- Home >
- Civil, Structural, Engineering Blog >
- How to Handle Oil Spills, Chemical Spills, and Gas Leaks
Environmental disasters come in all shapes and sizes. Whether they're the result of human error or brought about by a natural disaster, environmental disasters can often result in the exposure of hazardous substances into the environment. The remediation of a spill changes depending on its type, with environmental engineering professionals following a strict set of guidelines to address every issue,
Shield Engineering specializes in performing a wide array of environmental due-diligence services. Shield’s Action Environmental Group works to mitigate the effects of potentially disastrous environmental incidents. Here are three of the most common kinds of environmental spills our teams encounter, and how they’re handled.
Oil spills are extremely hazardous to the immediate environment. Depending on the scope, an oil spill can contaminate groundwater and have long-term negative effects on an area’s flora and fauna. There are several means of cleaning an oil spill, each dependent on the size of the spill, location of the spill, and immediate risks.
After a spill occurs, the priorities are to control it, clean it, and remediate it. Absorbent materials can sometimes be used to effectively manage small workplace spills. On a larger scale, chemical dispersants (and even biological agents) may be employed to break down the oil and speed up its degradation process. Long-term remediation often utilizes natural products like Peat that contain hydrocarbon-eating bacteria which will eventually help lessen the oil’s effects.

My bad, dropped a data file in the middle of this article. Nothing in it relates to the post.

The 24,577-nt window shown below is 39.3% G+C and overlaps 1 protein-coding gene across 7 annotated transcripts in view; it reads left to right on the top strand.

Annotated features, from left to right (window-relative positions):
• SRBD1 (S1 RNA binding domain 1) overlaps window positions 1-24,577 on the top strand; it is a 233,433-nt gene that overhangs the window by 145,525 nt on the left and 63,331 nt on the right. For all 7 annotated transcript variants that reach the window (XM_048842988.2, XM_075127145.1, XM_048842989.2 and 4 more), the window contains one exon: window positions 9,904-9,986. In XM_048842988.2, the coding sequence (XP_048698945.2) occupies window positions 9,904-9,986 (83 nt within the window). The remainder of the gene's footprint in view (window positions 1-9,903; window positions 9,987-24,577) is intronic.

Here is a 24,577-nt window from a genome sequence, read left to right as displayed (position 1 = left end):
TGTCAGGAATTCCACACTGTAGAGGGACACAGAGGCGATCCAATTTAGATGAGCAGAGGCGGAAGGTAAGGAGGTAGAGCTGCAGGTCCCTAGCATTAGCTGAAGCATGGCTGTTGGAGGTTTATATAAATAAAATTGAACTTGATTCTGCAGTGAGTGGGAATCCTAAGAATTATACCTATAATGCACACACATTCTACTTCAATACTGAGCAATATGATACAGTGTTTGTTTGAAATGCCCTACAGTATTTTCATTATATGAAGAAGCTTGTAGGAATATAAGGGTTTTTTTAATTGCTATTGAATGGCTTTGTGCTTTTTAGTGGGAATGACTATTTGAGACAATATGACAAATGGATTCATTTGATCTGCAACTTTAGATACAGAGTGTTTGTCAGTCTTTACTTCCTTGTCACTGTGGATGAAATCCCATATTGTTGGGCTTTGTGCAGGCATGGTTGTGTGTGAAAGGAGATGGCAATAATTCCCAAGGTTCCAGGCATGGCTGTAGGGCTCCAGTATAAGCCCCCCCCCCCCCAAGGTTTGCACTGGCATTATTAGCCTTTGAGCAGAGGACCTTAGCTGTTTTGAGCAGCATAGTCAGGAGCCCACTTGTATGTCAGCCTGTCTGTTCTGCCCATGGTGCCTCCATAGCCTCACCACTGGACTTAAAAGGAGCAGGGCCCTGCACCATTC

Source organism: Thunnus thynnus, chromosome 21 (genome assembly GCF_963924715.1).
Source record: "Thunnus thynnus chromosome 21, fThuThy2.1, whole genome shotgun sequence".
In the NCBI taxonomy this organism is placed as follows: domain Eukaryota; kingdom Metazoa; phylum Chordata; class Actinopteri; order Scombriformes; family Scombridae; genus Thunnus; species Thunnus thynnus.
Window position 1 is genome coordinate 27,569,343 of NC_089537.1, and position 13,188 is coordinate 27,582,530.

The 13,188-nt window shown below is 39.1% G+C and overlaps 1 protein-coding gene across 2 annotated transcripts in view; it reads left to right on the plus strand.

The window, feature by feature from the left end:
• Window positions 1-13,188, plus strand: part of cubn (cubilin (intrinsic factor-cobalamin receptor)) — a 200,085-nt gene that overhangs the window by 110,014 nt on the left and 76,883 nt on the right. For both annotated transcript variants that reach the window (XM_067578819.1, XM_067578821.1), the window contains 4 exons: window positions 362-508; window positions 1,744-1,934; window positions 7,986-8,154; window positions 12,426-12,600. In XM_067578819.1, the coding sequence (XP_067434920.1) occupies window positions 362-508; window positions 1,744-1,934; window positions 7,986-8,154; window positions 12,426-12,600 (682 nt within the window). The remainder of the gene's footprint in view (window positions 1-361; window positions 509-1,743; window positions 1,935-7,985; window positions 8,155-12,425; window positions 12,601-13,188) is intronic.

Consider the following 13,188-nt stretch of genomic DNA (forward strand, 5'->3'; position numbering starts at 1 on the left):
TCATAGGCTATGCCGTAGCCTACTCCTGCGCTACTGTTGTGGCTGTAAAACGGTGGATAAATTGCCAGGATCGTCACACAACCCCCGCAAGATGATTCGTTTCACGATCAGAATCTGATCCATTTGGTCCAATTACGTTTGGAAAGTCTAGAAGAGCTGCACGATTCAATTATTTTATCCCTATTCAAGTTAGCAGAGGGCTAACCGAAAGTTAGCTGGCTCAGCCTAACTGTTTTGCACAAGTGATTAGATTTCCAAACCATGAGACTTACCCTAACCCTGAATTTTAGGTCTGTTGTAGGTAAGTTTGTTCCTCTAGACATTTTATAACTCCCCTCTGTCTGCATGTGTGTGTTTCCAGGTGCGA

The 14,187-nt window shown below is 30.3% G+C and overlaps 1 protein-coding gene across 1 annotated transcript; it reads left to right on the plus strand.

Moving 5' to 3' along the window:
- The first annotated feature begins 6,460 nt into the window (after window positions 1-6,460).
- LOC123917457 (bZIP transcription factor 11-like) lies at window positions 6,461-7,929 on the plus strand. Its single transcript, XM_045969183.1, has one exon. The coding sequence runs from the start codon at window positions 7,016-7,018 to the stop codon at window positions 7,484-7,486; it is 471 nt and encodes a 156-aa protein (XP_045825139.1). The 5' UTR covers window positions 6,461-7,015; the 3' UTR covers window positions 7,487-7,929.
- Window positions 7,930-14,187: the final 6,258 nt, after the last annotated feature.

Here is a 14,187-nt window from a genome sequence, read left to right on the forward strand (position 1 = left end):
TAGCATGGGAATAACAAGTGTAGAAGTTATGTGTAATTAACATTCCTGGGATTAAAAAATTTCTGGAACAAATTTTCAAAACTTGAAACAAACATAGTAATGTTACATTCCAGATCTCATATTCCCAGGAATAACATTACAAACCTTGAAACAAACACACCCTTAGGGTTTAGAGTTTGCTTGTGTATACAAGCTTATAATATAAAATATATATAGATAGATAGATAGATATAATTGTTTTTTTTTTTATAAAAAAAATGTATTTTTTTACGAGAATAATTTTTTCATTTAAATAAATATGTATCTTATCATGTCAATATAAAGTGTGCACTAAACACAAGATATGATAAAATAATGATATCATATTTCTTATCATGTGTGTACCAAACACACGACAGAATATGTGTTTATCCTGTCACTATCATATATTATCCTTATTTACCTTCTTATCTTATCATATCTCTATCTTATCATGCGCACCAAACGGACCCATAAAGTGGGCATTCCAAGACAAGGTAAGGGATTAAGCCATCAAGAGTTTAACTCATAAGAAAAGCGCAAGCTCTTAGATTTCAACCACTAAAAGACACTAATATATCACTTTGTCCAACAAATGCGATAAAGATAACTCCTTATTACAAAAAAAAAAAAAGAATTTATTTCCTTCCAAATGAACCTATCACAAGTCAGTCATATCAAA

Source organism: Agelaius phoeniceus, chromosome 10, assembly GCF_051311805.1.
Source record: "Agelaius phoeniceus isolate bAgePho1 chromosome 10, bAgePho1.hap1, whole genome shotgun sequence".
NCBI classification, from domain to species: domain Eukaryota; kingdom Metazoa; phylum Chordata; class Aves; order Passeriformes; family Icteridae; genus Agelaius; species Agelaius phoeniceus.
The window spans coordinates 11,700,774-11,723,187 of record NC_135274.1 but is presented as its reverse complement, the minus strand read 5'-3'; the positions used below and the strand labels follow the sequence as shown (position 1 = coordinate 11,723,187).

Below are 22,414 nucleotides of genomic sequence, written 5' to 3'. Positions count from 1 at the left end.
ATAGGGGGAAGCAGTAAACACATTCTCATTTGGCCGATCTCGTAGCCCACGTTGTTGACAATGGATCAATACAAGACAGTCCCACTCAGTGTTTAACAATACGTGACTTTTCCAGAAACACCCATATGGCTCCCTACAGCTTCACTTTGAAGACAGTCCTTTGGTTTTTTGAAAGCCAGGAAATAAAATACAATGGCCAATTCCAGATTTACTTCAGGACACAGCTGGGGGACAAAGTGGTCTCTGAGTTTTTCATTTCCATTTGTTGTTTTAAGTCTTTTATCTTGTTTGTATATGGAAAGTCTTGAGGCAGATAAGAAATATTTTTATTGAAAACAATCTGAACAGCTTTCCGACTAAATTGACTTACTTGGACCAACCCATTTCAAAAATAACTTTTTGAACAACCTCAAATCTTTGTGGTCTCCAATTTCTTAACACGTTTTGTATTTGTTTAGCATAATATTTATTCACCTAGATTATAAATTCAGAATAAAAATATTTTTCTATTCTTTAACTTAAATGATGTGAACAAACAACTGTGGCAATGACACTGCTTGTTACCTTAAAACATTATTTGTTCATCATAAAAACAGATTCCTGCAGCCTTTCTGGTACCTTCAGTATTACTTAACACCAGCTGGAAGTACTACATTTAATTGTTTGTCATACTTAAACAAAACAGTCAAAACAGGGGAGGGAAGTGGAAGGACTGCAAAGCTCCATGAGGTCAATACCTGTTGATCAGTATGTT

Chemical spills can be incredibly dangerous. Often the result of industrial accidents, chemical spills can cause immediate harm to both people and the natural environment, and those effects can be long-lasting if the spill isn’t mitigated quickly. Major considerations include toxicity, flammability, and corrosiveness.
On a small scale, such as in a laboratory, chemical spills can often be cleaned up using absorbent rags and proper segmentation. For large-scale chemical spills, a more comprehensive approach of neutralization and mechanical absorption may need to be applied. Chemical spills of any notable size are required to be reported immediately to applicable regulatory agencies such as the EPA.
Gas leaks can happen when manmade structures fail, such as natural gas pipelines, or through natural means, such as radon gas leaching through the floor of a building. Methane, hydrocarbons, and VOCs are some of the most common culprits behind gas leaks. The gas itself directly affects the proper form of mitigation.
Most leaks are contained by pinpointing the source of the leak, stopping the flow of gas, and allowing the gas to dissipate into the atmosphere over time. Some leaks, such as radon leaks, must be considered holistically as a component of construction; solutions such as air filtration systems make excellent long-term answers to an ongoing issue with gas.
Environmental spills are nothing to take lightly. From gas to oil to caustic chemicals, no two spills are exactly alike. If you have questions about a spill-related issue, or for information on engineering and construction services designed to reduce the risk of environmental contamination, reach out to Shield Engineering and/or the team at Action Environmental today.